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Sleeptight +0 points · about 1 month ago Original Poster

So in 2020 i'll have been in CPAP therapy for 25 years! my sleep study was done in my home, completely wired up, including a night vision camera. a bundle of cables were stretched into our spare room where the tech sat and watched me and recorded my Apneos as i slept. Has anyone had therapy for this amount of time and been able to come off the machine? I've lost weight from time to time and noticed the pressure was more intense. i cannot nap without it and if the power goes out there's no sleep for me. I don't like the EPR feature, i need full pressure all the time.

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Sierra +0 points · about 1 month ago Sleep Innovater

I am coming up to only 2 years of CPAP use. If you use SleepyHead to monitor your results and the machine is in Auto that should give some indication of how necessary the CPAP is.

I also do not use the EPR full time. I set it to be on in Ramp Only. I think that allows the pressure to reduce some and avoid some of the central apnea events.

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Biguglygremlin +0 points · 13 days ago Sleep Commentator

Hi Sleeptight

I didn't realise that CPAP went back that far.

I would also like to know if it is possible to escape from the machines after a protracted period of usage although, like yourself, I can't even nap without one.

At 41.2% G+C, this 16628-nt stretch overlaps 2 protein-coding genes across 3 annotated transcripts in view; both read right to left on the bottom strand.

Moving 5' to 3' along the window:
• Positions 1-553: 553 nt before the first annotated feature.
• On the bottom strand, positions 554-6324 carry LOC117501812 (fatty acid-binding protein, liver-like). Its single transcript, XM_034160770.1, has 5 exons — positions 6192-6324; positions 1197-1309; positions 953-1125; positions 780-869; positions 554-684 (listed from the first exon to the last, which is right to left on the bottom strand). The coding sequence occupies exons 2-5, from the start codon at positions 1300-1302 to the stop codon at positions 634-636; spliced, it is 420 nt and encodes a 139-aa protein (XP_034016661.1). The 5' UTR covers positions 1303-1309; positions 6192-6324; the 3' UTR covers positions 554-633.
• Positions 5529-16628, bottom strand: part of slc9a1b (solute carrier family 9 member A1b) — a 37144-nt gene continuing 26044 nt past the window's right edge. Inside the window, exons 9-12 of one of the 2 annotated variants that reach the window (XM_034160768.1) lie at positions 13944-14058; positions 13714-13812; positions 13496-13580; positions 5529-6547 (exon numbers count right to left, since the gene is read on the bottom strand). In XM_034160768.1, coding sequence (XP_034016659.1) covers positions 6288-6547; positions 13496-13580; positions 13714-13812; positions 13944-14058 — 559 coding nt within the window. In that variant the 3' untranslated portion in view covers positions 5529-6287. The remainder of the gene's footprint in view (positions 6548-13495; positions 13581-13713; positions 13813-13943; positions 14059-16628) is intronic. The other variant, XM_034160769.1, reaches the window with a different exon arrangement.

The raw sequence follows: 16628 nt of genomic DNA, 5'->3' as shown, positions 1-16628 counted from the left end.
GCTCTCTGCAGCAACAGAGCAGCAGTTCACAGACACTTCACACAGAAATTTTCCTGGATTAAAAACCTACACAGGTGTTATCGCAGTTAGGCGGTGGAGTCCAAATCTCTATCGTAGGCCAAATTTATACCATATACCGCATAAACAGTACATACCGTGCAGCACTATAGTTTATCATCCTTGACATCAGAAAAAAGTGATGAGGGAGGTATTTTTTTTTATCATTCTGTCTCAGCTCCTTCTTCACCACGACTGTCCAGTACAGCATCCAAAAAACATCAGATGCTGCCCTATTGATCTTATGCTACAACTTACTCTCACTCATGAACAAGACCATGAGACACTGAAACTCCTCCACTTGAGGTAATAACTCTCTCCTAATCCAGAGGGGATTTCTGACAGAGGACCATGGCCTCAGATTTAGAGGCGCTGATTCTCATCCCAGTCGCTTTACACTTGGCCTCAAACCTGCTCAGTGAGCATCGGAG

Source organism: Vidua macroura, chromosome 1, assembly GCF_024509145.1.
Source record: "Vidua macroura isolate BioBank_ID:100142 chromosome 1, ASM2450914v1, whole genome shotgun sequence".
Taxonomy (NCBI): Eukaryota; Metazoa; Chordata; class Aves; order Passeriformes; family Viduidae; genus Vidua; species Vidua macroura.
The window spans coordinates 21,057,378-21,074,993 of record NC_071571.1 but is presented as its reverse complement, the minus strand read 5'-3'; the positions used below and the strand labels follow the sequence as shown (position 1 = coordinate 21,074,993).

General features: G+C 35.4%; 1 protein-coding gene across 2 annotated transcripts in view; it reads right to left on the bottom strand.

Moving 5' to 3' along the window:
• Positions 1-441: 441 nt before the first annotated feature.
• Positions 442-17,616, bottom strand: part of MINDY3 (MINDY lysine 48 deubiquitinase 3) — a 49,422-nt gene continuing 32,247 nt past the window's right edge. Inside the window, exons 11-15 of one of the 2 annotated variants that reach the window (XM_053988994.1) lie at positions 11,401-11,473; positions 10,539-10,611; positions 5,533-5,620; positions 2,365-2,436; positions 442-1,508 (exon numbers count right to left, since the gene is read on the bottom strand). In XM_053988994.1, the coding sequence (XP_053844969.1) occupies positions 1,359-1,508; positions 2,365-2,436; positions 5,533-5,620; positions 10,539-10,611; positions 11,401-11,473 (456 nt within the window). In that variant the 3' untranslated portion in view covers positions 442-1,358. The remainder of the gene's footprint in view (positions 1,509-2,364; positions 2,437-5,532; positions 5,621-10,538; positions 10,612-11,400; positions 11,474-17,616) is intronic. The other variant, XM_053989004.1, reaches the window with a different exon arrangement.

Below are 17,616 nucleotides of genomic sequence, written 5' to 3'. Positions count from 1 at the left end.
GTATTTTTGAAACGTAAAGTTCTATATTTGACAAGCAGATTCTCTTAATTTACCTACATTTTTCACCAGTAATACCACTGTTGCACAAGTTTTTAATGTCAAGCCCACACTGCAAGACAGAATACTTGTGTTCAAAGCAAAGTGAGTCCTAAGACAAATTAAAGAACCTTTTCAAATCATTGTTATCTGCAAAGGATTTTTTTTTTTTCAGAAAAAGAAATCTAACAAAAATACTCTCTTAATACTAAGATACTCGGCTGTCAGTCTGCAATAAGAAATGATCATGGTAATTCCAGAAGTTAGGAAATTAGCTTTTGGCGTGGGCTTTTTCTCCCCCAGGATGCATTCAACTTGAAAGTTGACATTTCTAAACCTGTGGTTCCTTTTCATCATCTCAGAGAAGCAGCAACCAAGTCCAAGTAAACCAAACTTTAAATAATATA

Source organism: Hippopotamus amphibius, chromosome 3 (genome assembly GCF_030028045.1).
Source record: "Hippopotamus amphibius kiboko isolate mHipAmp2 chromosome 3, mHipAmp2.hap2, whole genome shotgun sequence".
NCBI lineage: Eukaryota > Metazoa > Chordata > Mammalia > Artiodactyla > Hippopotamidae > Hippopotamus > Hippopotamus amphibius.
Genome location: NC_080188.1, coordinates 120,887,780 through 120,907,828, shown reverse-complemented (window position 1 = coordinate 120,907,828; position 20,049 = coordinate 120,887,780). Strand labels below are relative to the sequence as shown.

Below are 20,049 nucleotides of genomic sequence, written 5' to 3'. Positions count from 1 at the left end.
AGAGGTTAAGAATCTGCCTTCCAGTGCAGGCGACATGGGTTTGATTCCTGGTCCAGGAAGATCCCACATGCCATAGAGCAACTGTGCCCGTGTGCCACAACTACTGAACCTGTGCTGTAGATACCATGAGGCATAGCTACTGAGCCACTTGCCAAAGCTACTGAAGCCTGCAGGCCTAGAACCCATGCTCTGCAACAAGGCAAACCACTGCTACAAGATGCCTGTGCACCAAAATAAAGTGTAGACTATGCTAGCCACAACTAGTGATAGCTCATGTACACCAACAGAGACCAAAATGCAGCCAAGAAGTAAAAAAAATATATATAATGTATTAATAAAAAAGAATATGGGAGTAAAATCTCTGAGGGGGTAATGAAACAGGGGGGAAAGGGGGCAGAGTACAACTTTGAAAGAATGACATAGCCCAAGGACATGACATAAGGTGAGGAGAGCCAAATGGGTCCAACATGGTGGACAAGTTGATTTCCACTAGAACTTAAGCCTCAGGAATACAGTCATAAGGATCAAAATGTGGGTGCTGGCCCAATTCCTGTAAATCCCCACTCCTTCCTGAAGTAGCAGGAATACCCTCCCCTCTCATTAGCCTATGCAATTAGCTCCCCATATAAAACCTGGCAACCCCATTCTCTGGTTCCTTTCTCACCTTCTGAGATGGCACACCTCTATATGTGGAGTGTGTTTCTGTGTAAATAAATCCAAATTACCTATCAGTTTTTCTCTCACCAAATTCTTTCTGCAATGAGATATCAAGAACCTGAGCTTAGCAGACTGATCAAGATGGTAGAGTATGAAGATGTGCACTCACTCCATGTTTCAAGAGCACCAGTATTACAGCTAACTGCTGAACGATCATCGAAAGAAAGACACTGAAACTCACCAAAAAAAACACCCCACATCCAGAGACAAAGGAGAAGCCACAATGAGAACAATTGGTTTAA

I doubt that I could reasonably expect to escape from my cursed machine but I believe the question is important and should have been researched and strategies developed and implemented a long time ago, but in an industry that is all about immediate sales and control there is no perceived benefit.

Not sure how the machine itself would answer it Sierra. I doubt that an automatic machine would wind itself off entirely and even a low pressure could make the difference between breathing comfortably and not. Perhaps I am missing something here.

Probably the only way to really know what your current sleep status is would be to cease using the machine and do a sleep study without a CPAP but there must be some aspect that I just don't understand because I suggested doing that in a sleep clinic here and they looked at me like I was a basket case.

Anyways, the airflow is just the physical aspect of it. I wonder what level of dependence is Acquired on a psychological and emotional level especially when so many CPAP users seem to be dealing with (or end up acquiring) anxiety issues.

I have tried to raise this query before from a number of different angles but this forum seems focused exclusively on supporting CPAP usage, which may be a worthy cause, but the result is that serious doubts and escape options are largely ignored and effectively taboo.

The irony of it is that serious questions and diligent research that helps us attain comprehensive answers and increased understanding usually leads to new fields that can also be exploited and converted to revenue.

Avoidance of these kinds of queries and the issues underlying them is just short term thinking.

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Sherry +0 points · 10 days ago

I have used CPAP for 25+ years as well. In my 30ies, I did lose weight and was able to come off of it for a period of time. I think it depends on the kind of Apnea you have. I know that many who lose significant weight can remedy their sleep apnea, particularly if it's obstructive apnea vs. central apnea.

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